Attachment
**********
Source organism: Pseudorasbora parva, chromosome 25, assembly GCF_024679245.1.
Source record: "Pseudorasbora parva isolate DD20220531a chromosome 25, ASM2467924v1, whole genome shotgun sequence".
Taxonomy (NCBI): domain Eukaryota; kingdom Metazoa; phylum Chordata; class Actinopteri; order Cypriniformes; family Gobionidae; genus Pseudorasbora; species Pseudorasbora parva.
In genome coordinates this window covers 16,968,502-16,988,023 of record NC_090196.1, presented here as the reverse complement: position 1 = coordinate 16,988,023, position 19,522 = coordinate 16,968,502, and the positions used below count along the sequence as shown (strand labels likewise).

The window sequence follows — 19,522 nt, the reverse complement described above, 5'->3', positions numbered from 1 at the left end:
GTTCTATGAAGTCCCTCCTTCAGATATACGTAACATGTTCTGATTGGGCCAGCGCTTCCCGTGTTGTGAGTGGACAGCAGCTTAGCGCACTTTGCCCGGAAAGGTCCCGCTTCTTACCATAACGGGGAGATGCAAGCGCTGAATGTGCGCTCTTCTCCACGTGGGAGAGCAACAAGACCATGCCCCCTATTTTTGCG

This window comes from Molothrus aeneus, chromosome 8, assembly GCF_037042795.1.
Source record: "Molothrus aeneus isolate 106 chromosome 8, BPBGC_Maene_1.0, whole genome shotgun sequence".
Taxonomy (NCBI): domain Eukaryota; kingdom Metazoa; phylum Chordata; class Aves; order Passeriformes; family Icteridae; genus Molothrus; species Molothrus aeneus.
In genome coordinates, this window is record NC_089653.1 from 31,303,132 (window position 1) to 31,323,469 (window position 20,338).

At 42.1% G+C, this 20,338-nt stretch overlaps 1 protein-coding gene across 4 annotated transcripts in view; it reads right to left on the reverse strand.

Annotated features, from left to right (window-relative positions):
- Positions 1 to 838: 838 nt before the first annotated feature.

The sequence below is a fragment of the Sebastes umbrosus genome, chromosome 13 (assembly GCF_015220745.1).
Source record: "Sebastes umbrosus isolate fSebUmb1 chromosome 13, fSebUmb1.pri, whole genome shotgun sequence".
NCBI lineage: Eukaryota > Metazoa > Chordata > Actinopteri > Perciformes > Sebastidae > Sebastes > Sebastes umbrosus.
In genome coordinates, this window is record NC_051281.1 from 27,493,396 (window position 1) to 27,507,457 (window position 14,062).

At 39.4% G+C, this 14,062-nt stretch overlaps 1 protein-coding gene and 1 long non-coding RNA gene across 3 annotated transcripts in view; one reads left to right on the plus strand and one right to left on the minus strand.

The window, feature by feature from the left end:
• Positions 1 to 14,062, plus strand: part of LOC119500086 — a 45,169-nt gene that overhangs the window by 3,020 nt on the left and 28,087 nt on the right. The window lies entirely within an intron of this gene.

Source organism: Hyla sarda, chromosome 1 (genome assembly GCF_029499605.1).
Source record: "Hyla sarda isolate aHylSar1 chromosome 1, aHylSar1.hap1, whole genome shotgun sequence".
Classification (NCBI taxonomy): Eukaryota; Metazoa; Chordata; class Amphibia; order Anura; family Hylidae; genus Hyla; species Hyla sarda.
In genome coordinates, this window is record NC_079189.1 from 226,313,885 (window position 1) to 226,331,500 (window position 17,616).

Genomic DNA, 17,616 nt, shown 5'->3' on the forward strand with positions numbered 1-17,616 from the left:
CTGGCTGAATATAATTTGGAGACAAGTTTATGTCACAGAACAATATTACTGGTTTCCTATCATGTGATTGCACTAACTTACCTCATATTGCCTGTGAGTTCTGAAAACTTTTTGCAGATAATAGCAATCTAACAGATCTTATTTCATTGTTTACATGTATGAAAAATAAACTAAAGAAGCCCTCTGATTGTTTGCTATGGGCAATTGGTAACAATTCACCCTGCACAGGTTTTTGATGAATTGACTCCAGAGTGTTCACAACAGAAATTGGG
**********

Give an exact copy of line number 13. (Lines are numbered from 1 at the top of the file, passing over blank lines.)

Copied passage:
- Positions 1 to 838: 838 nt before the first annotated feature.